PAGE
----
3. earth (inhabitants)
      2. land
        1. country, territory
        2. district, region
        3. tribal territory
        4. piece of ground
        5. land of Canaan, Israel
        6. inhabitants of land
        7. Sheol, land without return, (under) world
        8. city (-state)
      3. ground, surface of the earth
        1. ground
        2. soil
      4. (in phrases)
        1. people of the land
        2. space or distance of country (in measurements of distance)
        3. level or plain country
        4. land of the living
        5. end(s) of the earth
      5. (almost wholly late in usage)
        1. lands, countries
          1. often in contrast to Canaan
    Part of Speech: noun feminine
    A Related Word by BDB/Strong’s Number: from an unused root probably meaning to be firm
    Same Word by TWOT Number: 167
  4. God made the two great lights, the greater light to govern the day, and the lesser light to govern the night; He made the stars also. (Genesis 1:16)
  5. The earth was formless and void, and darkness was over the surface of the deep, and the Spirit of God was moving over the surface of the waters. (Genesis 1:2)
  6. Brown-Driver-Briggs' Hebrew Definitions:
    tehôm tehom/tehom (Strong's H8415)
    1. deep, depths, deep places, abyss, the deep, sea
      1. deep (of subterranean waters)
      2. deep, sea, abysses (of sea)
      3. primeval ocean, deep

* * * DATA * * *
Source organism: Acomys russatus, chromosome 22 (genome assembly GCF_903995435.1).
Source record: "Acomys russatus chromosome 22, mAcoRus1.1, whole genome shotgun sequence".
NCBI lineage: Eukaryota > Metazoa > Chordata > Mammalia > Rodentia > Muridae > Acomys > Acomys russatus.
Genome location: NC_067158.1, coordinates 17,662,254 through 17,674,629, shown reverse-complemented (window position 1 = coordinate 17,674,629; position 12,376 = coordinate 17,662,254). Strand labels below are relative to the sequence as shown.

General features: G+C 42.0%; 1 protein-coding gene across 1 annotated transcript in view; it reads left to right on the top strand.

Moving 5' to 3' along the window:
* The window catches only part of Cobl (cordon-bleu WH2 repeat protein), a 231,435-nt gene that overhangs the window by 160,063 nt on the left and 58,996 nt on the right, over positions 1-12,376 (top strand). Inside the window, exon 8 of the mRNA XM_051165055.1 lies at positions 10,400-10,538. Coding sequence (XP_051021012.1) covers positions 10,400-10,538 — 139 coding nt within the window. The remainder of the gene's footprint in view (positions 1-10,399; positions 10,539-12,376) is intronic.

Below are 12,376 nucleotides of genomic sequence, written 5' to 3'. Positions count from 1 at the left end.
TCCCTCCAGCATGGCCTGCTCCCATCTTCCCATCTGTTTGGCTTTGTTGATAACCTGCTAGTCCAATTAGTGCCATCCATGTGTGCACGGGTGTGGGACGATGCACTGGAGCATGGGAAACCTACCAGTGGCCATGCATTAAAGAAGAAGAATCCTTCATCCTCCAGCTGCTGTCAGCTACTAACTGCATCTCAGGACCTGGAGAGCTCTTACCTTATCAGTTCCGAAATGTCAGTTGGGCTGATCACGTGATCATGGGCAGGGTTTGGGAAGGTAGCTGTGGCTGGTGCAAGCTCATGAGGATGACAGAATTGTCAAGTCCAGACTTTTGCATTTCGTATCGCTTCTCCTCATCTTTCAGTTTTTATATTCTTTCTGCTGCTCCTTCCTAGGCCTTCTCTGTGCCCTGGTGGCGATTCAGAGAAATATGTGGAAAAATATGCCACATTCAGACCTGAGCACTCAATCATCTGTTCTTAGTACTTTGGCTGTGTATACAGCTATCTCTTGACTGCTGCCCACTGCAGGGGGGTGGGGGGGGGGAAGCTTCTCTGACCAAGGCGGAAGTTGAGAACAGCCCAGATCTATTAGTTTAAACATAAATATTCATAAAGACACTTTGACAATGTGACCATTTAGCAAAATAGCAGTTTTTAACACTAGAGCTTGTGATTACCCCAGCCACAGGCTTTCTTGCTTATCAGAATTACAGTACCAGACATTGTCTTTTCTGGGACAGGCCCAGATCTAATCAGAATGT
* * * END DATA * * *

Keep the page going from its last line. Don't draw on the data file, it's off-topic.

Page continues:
4. deep, depth (of river)
      5. abyss, the grave
    Part of Speech: noun feminine or masculine
    A Related Word by BDB/Strong’s Number: from H1949
    Same Word by TWOT Number: 2495a
  7. Then God said, "Let the waters below the heavens be gathered into one place, and let the dry land appear"; and it was so. (Genesis 1:9)
  8. Then the LORD God formed man of dust from the ground, and breathed into his nostrils the breath of life; and man became a living being. The LORD God planted a garden toward the east, in Eden; and there He placed the man whom He had formed. Out of the ground the LORD God caused to grow every tree that is pleasing to the sight and good for food; the tree of life also in the midst of the garden, and the tree of the knowledge of good and evil. (Genesis 2:7-9)
  9. Brown-Driver-Briggs' Hebrew Definitions:
    Havilah = "circle"
    chăvîylâh Havilah (Strong's H2341)
    1. a part of Eden through which flowed the river Pison (Araxes); was probably the Grecian Colchis, in the northeast corner of Asia Minor, near the Caspian Sea (noun proper locative)
    2. a district in Arabia of the Ishmaelites named from the 2nd son of Cush; probably the district of Kualan, in the northwestern part of Yemen (noun proper locative)
    3. a son of Cush (noun proper masculine)
    4. a son of Joktan (noun proper masculine)
    Part of Speech: see above in Definition
    A Related Word by BDB/Strong’s Number: probably from H2342
    Same Word by TWOT Number: 622
  10. Brown-Driver-Briggs' Hebrew Definitions:
    Cush = "black"
    kûsh Cush (Strong's H3568)
    1. a Benjamite mentioned only in the title of Ps 7 (noun proper masculine)
    2. the son of Ham and grandson of Noah and the progenitor of the southernmost peoples located in Africa (noun proper masculine)